World oil prices eased further on Tuesday, trading near 123 dollars a barrel as profit taking helped to cool a red-hot market, analysts said.
Crude oil prices have more than doubled in the past year and rocketed about 25 percent since the start of 2008, when they broke the 100-dollar barrier.
“Oil prices have simply risen too far and too fast over a short period of time with really no reasons driving the rally, other than investor and technical interest,” said Victor Shum, an analyst at Purvin and Gertz energy consultancy in Singapore.
New York’s main oil futures contract, light sweet crude for June delivery, was 90 cents lower at 123.33 dollars from 124.23 dollars at the close of trading in New York on Monday.
The benchmark contract traded lower for most of the New York session, but struck a record intra-day high of 126.40 dollars.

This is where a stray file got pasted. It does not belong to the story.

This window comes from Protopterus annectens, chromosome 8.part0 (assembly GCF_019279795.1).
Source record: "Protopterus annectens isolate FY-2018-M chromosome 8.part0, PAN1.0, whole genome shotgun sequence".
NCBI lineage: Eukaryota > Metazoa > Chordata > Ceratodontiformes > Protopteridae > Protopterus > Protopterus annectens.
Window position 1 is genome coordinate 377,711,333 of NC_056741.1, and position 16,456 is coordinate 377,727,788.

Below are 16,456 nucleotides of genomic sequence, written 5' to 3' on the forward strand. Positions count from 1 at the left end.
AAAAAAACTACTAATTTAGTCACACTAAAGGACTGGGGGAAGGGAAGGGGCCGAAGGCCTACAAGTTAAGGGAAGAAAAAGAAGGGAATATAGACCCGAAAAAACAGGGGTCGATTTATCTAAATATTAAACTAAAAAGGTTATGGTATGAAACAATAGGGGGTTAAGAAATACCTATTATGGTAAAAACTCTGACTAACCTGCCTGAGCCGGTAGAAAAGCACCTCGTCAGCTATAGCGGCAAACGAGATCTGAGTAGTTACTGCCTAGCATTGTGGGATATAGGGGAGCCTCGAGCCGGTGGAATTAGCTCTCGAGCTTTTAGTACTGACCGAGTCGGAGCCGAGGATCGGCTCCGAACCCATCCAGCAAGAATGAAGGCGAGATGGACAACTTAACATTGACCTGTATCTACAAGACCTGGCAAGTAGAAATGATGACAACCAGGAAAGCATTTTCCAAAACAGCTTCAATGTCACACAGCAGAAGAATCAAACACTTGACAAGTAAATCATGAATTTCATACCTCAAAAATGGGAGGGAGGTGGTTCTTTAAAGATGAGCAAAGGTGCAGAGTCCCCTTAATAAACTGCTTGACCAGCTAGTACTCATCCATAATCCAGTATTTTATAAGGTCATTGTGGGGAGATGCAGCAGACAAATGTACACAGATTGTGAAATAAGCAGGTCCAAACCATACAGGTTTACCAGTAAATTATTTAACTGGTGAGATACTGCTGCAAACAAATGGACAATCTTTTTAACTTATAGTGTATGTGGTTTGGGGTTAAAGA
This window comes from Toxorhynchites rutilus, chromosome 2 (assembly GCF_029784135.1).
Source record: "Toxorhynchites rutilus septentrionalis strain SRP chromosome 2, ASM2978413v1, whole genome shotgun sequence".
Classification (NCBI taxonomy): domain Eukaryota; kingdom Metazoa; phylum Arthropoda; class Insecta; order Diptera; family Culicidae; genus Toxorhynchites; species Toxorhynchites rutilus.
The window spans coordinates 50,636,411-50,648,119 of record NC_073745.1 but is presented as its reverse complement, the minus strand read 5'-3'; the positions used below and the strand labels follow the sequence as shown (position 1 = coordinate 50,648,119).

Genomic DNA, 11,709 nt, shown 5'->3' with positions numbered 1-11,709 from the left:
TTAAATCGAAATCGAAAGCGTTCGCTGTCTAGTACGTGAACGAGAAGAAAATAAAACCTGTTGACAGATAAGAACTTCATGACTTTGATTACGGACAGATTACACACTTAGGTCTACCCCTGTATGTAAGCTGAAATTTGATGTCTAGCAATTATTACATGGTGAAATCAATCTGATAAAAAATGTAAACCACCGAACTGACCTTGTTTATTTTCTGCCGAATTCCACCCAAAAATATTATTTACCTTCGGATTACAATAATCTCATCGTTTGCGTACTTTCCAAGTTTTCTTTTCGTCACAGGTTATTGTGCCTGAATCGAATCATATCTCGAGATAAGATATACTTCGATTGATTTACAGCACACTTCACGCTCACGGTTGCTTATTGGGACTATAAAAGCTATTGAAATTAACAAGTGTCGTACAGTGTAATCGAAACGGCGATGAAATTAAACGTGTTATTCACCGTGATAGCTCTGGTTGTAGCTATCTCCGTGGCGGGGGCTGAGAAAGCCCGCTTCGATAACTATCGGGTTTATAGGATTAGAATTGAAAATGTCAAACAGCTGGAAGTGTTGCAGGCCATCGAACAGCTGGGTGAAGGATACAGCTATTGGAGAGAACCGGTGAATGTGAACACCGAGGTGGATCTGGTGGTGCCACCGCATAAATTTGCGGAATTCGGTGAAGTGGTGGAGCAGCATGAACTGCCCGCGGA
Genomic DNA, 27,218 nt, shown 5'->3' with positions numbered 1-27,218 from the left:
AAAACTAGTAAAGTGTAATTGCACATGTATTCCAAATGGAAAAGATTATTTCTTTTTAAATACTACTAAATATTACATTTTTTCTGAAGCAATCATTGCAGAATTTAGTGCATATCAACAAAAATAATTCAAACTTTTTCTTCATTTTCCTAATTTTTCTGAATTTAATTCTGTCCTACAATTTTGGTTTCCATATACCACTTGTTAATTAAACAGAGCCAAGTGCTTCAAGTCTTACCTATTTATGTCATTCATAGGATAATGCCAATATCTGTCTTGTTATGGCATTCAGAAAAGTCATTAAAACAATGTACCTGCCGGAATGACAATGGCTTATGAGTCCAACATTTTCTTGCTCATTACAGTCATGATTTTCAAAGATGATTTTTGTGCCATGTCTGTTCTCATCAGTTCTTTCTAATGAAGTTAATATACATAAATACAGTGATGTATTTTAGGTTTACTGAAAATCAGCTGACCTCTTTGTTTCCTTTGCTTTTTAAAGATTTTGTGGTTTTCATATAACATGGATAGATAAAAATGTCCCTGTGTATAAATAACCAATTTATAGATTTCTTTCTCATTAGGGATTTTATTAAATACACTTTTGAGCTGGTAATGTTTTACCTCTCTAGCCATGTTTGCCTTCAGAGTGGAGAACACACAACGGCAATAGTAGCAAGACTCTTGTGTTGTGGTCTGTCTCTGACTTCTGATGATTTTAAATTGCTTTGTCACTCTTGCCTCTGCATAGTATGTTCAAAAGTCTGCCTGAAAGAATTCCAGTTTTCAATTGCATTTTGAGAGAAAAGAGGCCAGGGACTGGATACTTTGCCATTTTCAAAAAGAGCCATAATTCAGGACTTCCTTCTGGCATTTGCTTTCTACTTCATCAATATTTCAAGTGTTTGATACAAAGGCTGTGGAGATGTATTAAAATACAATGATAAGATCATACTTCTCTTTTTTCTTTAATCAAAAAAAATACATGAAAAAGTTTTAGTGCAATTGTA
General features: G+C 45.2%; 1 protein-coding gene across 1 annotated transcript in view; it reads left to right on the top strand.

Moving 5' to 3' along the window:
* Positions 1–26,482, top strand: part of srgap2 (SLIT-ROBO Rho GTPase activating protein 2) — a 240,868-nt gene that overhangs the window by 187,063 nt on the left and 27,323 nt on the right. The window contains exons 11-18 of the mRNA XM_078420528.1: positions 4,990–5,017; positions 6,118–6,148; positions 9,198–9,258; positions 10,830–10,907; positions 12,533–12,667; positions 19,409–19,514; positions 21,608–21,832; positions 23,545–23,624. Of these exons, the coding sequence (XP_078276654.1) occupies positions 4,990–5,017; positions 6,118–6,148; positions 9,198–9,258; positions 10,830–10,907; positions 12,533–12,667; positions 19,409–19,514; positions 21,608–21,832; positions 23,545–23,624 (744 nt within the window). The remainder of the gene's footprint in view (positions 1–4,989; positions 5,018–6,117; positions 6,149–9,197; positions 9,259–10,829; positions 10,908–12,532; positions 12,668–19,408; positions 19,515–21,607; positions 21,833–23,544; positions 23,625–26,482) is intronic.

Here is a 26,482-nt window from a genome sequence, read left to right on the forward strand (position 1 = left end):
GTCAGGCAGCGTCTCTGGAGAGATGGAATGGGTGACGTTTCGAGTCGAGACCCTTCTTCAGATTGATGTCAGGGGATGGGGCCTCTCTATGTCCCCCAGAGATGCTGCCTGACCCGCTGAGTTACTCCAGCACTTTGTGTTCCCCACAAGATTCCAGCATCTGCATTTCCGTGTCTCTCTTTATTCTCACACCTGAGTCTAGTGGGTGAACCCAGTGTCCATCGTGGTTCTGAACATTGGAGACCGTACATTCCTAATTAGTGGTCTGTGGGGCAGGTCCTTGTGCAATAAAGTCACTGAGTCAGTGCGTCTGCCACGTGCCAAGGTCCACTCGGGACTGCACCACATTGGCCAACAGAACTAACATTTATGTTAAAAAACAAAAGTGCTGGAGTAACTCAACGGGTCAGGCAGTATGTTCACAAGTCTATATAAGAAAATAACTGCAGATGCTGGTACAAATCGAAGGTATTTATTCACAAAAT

Brent North Sea crude for June delivery was 85 cents lower at 122.06 dollars a barrel after a drop of 2.49 dollars to 122.91 dollars on Monday in London.
Along with an inflow of investor funds, analysts have cited a variety of other factors for this year’s price spikes, including rising energy demand from Asian powerhouse economies China and India, and OPEC’s refusal to pump more crude.
Oil prices were also moving in line with changes in the US dollar, but Shum said that connection has weakened in recent days.
The dollar fell to a record low against the euro in April but has regained ground since then.
A weaker greenback makes dollar-priced crude more affordable for holders of stronger currencies.
Analysts say the market is looking overbought as threatened disruptions to the Middle East supply have failed to materialise, and as violent threats to output in Nigeria are increasingly priced in.
“There is still scope for a correction in oil pricing,” Shum said. “The support level is 120 (dollars) at this point.”
US President George W. Bush will raise the issue of high oil prices and their negative economic impact when he visits Saudi Arabia on Friday, White House spokeswoman Dana Perino said.
Saudi Arabia is the biggest producer in the Organisation of the Petroleum Exporting Countries (OPEC), which produces about 40 percent of the world’s oil.